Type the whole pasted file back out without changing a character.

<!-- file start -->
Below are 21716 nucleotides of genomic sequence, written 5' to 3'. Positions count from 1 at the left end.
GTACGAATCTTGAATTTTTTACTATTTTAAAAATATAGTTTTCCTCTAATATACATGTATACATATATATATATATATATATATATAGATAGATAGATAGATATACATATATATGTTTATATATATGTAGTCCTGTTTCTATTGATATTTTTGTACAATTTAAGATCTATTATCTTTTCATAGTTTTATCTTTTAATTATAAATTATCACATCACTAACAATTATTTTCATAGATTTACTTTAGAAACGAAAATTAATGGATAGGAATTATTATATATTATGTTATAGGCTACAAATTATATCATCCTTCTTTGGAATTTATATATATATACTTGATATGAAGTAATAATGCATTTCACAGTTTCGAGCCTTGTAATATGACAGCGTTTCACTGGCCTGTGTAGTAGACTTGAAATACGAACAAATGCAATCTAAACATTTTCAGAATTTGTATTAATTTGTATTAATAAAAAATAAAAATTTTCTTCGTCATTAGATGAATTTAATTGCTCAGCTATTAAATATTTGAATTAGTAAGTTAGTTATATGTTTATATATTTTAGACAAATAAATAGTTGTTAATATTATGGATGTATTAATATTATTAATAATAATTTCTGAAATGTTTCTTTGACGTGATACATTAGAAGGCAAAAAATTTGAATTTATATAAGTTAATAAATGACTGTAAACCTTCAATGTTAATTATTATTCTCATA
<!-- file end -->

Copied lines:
Below are 21716 nucleotides of genomic sequence, written 5' to 3'. Positions count from 1 at the left end.
GTACGAATCTTGAATTTTTTACTATTTTAAAAATATAGTTTTCCTCTAATATACATGTATACATATATATATATATATATATATATAGATAGATAGATAGATATACATATATATGTTTATATATATGTAGTCCTGTTTCTATTGATATTTTTGTACAATTTAAGATCTATTATCTTTTCATAGTTTTATCTTTTAATTATAAATTATCACATCACTAACAATTATTTTCATAGATTTACTTTAGAAACGAAAATTAATGGATAGGAATTATTATATATTATGTTATAGGCTACAAATTATATCATCCTTCTTTGGAATTTATATATATATACTTGATATGAAGTAATAATGCATTTCACAGTTTCGAGCCTTGTAATATGACAGCGTTTCACTGGCCTGTGTAGTAGACTTGAAATACGAACAAATGCAATCTAAACATTTTCAGAATTTGTATTAATTTGTATTAATAAAAAATAAAAATTTTCTTCGTCATTAGATGAATTTAATTGCTCAGCTATTAAATATTTGAATTAGTAAGTTAGTTATATGTTTATATATTTTAGACAAATAAATAGTTGTTAATATTATGGATGTATTAATATTATTAATAATAATTTCTGAAATGTTTCTTTGACGTGATACATTAGAAGGCAAAAAATTTGAATTTATATAAGTTAATAAATGACTGTAAACCTTCAATGTTAATTATTATTCTCATA